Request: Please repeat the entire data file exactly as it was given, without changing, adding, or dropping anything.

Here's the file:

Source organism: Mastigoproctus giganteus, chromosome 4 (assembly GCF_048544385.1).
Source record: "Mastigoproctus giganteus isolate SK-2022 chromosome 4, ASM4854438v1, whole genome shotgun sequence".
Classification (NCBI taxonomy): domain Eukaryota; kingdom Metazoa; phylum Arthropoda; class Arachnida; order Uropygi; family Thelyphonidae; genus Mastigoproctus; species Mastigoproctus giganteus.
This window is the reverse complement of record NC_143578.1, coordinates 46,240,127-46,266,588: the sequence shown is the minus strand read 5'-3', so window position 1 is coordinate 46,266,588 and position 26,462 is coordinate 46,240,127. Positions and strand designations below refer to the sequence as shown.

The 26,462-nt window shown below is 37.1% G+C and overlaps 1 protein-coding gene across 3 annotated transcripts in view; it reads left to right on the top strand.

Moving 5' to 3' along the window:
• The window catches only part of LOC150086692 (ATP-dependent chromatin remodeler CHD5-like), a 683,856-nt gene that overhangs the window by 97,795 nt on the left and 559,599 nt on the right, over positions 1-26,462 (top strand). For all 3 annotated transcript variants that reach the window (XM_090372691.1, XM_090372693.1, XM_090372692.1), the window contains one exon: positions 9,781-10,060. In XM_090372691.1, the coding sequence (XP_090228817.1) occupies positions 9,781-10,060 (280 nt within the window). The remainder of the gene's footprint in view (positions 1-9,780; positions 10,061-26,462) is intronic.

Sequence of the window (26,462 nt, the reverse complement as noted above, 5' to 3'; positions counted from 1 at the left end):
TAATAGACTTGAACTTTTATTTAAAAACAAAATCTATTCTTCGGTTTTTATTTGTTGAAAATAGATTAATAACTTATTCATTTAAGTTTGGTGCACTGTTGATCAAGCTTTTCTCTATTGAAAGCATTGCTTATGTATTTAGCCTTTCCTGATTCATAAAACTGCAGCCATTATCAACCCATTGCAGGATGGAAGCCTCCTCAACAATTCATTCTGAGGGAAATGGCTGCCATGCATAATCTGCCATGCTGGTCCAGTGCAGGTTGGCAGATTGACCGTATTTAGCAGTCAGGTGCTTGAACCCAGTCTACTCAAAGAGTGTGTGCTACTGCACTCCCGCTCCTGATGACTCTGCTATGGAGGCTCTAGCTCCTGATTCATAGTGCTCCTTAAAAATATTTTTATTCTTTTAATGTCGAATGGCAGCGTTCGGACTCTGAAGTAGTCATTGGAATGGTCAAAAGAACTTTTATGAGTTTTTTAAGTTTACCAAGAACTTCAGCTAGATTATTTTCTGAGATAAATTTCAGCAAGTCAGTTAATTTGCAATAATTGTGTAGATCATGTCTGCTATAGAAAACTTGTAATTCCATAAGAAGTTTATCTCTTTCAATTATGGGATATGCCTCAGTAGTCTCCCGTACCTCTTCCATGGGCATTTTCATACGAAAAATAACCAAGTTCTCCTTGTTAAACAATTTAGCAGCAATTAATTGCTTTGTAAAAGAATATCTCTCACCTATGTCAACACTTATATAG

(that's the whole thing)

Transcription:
Source organism: Mastigoproctus giganteus, chromosome 4 (assembly GCF_048544385.1).
Source record: "Mastigoproctus giganteus isolate SK-2022 chromosome 4, ASM4854438v1, whole genome shotgun sequence".
Classification (NCBI taxonomy): domain Eukaryota; kingdom Metazoa; phylum Arthropoda; class Arachnida; order Uropygi; family Thelyphonidae; genus Mastigoproctus; species Mastigoproctus giganteus.
This window is the reverse complement of record NC_143578.1, coordinates 46,240,127-46,266,588: the sequence shown is the minus strand read 5'-3', so window position 1 is coordinate 46,266,588 and position 26,462 is coordinate 46,240,127. Positions and strand designations below refer to the sequence as shown.

The 26,462-nt window shown below is 37.1% G+C and overlaps 1 protein-coding gene across 3 annotated transcripts in view; it reads left to right on the top strand.

Moving 5' to 3' along the window:
• The window catches only part of LOC150086692 (ATP-dependent chromatin remodeler CHD5-like), a 683,856-nt gene that overhangs the window by 97,795 nt on the left and 559,599 nt on the right, over positions 1-26,462 (top strand). For all 3 annotated transcript variants that reach the window (XM_090372691.1, XM_090372693.1, XM_090372692.1), the window contains one exon: positions 9,781-10,060. In XM_090372691.1, the coding sequence (XP_090228817.1) occupies positions 9,781-10,060 (280 nt within the window). The remainder of the gene's footprint in view (positions 1-9,780; positions 10,061-26,462) is intronic.

Sequence of the window (26,462 nt, the reverse complement as noted above, 5' to 3'; positions counted from 1 at the left end):
TAATAGACTTGAACTTTTATTTAAAAACAAAATCTATTCTTCGGTTTTTATTTGTTGAAAATAGATTAATAACTTATTCATTTAAGTTTGGTGCACTGTTGATCAAGCTTTTCTCTATTGAAAGCATTGCTTATGTATTTAGCCTTTCCTGATTCATAAAACTGCAGCCATTATCAACCCATTGCAGGATGGAAGCCTCCTCAACAATTCATTCTGAGGGAAATGGCTGCCATGCATAATCTGCCATGCTGGTCCAGTGCAGGTTGGCAGATTGACCGTATTTAGCAGTCAGGTGCTTGAACCCAGTCTACTCAAAGAGTGTGTGCTACTGCACTCCCGCTCCTGATGACTCTGCTATGGAGGCTCTAGCTCCTGATTCATAGTGCTCCTTAAAAATATTTTTATTCTTTTAATGTCGAATGGCAGCGTTCGGACTCTGAAGTAGTCATTGGAATGGTCAAAAGAACTTTTATGAGTTTTTTAAGTTTACCAAGAACTTCAGCTAGATTATTTTCTGAGATAAATTTCAGCAAGTCAGTTAATTTGCAATAATTGTGTAGATCATGTCTGCTATAGAAAACTTGTAATTCCATAAGAAGTTTATCTCTTTCAATTATGGGATATGCCTCAGTAGTCTCCCGTACCTCTTCCATGGGCATTTTCATACGAAAAATAACCAAGTTCTCCTTGTTAAACAATTTAGCAGCAATTAATTGCTTTGTAAAAGAATATCTCTCACCTATGTCAACACTTATATAG